But psychiatrists at St Lawrence’s Hospital, Caterham, were less impressed with the results on their mental defectives and decided to put an end to the visits of McKissock and his assistant McColl after 5 of 43 leucotomy patients (nearly all under the age of forty) died and others suffered mental deterioration or epilepsy.
It was this particular use of leucotomy – to control the behaviour of institutionalised patients – that was curtailed by the discovery of new drugs in the 1950s. McKissock himself noticed that by 1958 there had been “a marked diminution in the number of deteriorated schizophrenics offered for surgery although a number of dangerous or disturbed patients are still referred and can often be adequately sedated by a standard prefrontal operation”, but he doesn’t appear to have made the connection with the introduction of major tranquillisers. In fact, he generally showed little interest in psychiatry or indeed in the fate of his own psychiatric patients.
Women outnumbered men by three to two amongst those leucotomised by McKissock and, although they were found in all diagnostic categories, they especially dominated the depressed group. Many had unhappy marriages and a few appreciative words from their husband post-leucotomy could catapult them into the recovered category (“he rather likes the severe frontal lobe deficit syndrome” or “Barbara is undoubtedly a much pleasanter companion to live with”). Their misfortune was to fall into the hands of psychiatrists before the advent not of a new drug but of a means of escape via easier divorce and more financial independence for women

Saturday, September 30, 2006

Sir Wylie McKissock

Part I: the surgeon

By the late 1950s an estimated 20,000 leucotomies had been carried out in Britain. A few were performed by general surgeons, a few by psychiatrists, but the vast majority were performed by neurosurgeons. And of these neurosurgeons Sir Wylie McKissock (1906-1994) was probably the most prolific, responsible for at least 3,000 leucotomies.
McKissock, who in spite of his Scottish name hailed from Staines in Surrey, is remembered for his achievements in neurosurgery including the treatment of head injuries (he received an OBE for his wartime work) and the treatment of subarachnoid haemorrhages and intracranial aneurysms; and for setting up the world-famous Atkinson Morley's neurological service. He became President of the Society of British Neurosurgeons and received a knighthood on his retirement in 1971. But his contributions to British psychosurgery seem to have been quietly forgotten.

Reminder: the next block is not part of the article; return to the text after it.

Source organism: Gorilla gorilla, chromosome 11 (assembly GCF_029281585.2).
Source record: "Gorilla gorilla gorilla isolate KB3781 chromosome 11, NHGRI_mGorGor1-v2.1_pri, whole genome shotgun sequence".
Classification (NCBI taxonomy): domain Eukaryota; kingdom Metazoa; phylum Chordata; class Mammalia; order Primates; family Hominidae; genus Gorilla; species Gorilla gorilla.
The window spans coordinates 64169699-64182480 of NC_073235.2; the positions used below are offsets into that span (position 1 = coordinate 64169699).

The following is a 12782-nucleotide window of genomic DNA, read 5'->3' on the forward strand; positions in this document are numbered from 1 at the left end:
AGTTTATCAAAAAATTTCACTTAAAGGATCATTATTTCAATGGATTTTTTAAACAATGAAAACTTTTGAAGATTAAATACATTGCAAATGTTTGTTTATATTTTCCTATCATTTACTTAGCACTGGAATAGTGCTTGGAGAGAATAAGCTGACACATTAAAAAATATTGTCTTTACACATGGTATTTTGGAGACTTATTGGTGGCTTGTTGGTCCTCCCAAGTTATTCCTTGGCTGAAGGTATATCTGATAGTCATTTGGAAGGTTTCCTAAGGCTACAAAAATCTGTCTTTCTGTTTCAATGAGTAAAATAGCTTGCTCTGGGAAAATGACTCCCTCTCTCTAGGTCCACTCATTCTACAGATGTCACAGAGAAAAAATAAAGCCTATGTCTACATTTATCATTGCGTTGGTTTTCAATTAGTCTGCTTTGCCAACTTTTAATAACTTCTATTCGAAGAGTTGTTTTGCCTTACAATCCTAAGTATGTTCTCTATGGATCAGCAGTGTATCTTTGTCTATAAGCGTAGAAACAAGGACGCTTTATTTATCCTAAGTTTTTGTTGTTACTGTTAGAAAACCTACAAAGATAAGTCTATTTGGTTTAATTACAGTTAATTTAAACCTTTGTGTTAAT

When McKissock died in 1994, obituaries in the The Times and The Independent newspapers made no mention of psychosurgery. Other tributes were likewise reticent on the subject. For example, psychosurgery was entirely absent from an 800 word article in the Journal of Surgical Neurology in 1988 even though the author Alan Richardson was himself a practitioner of psychosurgery, and a ten page reminiscence in the British Journal of Neurosurgery two years after McKissock's death containes only the following brief reference to psychosurgery:
"His links to psychiatry were related to his large practice in the 1940s and 1950s as a leucotomist of extraordinary surgical speed, associated with a peripatetic service visiting major institutions in the UK in his motor car with the instrument set in the boot".
These expeditions in his motor car took McKissock all over the South of England and Wales; among his destinations were St Andrews in Northampton, Graylingwell in Chichester, St Lawrence's in Caterham, Pen-y-Val in Abergavenny. The institutions (many of them Victorian Asylums) were often situated in pleasant rural locations and in those days the roads were comparatively empty. A visit from a well-known neurosurgeon would have been quite an event and doubtless the red carpet was laid out for McKissock. The operations themselves were quickly done - 15 to 30 minutes each - and so all-in-all these excursions must have been a reasonably agreeable way for McKissock to supplement his income.
Why did McKissock travel round the country rather than having the patients brought to his neurosurgical unit? In the early days of psychosurgery he claimed it was "owing to the extremely unpleasant and dangerous habits of the unfortunates who have been submitted to me for operation, and to the lack of proper facilities for dealing with the habits of such patients in my own neurosurgical unit." By the 1950s he had become more circumspect, claiming instead it was out of consideration for patients who could be treated in familiar surroundings and receive visits from relatives.